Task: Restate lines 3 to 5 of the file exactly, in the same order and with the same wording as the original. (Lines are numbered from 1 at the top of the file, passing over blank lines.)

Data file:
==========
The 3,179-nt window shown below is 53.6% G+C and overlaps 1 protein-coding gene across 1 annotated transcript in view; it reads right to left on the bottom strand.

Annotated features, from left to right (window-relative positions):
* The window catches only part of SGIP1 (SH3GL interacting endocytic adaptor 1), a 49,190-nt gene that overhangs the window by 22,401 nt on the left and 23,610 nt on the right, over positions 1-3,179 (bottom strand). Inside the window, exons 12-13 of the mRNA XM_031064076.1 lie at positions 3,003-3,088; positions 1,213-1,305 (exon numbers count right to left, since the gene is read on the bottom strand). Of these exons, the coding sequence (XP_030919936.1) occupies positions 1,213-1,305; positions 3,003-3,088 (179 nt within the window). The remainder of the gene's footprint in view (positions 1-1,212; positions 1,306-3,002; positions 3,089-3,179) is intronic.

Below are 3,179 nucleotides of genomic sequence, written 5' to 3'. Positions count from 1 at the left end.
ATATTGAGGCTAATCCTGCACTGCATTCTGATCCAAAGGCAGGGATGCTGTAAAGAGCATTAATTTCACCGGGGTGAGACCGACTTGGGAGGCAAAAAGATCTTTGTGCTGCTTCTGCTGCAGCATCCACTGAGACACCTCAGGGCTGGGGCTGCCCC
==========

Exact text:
* The window catches only part of SGIP1 (SH3GL interacting endocytic adaptor 1), a 49,190-nt gene that overhangs the window by 22,401 nt on the left and 23,610 nt on the right, over positions 1-3,179 (bottom strand). Inside the window, exons 12-13 of the mRNA XM_031064076.1 lie at positions 3,003-3,088; positions 1,213-1,305 (exon numbers count right to left, since the gene is read on the bottom strand). Of these exons, the coding sequence (XP_030919936.1) occupies positions 1,213-1,305; positions 3,003-3,088 (179 nt within the window). The remainder of the gene's footprint in view (positions 1-1,212; positions 1,306-3,002; positions 3,089-3,179) is intronic.

Below are 3,179 nucleotides of genomic sequence, written 5' to 3'. Positions count from 1 at the left end.
ATATTGAGGCTAATCCTGCACTGCATTCTGATCCAAAGGCAGGGATGCTGTAAAGAGCATTAATTTCACCGGGGTGAGACCGACTTGGGAGGCAAAAAGATCTTTGTGCTGCTTCTGCTGCAGCATCCACTGAGACACCTCAGGGCTGGGGCTGCCCC